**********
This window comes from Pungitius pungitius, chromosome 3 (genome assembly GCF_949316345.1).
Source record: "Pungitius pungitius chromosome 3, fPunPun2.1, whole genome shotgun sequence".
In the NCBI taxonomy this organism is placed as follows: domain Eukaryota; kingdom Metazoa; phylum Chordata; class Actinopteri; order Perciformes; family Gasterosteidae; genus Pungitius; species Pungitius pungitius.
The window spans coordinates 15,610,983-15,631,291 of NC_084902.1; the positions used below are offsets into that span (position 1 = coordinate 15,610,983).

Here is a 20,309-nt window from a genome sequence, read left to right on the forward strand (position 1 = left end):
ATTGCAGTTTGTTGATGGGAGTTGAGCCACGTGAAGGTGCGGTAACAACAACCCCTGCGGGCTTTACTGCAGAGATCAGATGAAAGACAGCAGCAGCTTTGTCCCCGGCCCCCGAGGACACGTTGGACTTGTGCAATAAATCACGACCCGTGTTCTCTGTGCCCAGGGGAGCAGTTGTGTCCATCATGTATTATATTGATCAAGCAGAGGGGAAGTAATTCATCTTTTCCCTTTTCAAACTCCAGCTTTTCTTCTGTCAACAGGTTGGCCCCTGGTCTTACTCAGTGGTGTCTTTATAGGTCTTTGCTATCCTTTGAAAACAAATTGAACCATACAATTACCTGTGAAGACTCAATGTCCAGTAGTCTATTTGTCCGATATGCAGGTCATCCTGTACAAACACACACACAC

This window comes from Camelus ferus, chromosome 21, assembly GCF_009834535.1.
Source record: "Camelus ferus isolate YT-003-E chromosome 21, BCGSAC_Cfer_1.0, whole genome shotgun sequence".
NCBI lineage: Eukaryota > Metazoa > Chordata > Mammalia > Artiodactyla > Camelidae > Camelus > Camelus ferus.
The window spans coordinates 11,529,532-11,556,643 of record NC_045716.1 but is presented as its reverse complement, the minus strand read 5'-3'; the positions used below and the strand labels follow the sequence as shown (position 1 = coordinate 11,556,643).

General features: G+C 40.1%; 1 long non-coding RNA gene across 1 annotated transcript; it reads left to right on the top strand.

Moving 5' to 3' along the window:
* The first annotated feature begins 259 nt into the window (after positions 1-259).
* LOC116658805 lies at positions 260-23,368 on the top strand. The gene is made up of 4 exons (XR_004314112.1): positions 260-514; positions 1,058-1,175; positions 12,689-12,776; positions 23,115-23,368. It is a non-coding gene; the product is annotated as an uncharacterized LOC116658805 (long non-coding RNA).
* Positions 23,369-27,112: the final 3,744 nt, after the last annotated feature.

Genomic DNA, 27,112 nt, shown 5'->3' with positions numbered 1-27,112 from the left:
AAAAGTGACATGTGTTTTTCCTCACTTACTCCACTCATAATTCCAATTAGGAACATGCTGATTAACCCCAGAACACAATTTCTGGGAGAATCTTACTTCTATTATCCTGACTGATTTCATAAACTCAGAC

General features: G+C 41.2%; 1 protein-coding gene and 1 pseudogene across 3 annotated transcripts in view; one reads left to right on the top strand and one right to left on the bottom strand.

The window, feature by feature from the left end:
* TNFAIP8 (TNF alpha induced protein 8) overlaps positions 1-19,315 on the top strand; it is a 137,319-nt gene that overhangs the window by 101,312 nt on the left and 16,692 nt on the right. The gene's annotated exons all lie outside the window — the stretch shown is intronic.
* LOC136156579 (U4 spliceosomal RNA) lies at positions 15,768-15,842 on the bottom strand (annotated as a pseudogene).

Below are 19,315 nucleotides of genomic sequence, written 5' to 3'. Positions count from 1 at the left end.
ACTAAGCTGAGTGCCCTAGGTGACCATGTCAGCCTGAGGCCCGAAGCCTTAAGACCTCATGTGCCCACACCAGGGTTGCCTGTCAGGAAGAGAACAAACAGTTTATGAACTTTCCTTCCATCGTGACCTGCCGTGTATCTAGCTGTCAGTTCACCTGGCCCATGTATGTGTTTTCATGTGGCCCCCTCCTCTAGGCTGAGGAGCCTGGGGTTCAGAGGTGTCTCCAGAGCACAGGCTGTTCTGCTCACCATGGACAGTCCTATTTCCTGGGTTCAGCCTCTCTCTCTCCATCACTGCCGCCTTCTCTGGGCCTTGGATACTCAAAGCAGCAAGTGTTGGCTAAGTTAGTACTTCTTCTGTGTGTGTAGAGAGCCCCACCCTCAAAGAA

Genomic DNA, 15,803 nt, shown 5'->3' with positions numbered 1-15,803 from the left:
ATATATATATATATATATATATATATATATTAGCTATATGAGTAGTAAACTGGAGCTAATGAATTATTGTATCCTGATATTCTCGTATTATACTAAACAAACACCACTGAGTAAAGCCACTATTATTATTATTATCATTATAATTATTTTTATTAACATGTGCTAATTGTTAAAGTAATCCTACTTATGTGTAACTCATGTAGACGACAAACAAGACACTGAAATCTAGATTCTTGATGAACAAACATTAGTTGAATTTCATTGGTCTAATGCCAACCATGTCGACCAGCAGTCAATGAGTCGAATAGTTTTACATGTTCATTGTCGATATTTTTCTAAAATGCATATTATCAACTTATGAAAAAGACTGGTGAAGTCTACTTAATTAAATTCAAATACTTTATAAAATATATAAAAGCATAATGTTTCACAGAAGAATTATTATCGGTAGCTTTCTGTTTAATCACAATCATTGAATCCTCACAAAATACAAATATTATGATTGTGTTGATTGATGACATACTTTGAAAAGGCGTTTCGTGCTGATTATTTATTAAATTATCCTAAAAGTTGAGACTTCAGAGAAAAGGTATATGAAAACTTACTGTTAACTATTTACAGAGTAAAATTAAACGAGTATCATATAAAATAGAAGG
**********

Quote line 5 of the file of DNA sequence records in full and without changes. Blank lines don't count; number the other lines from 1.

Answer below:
Here is a 20,309-nt window from a genome sequence, read left to right on the forward strand (position 1 = left end):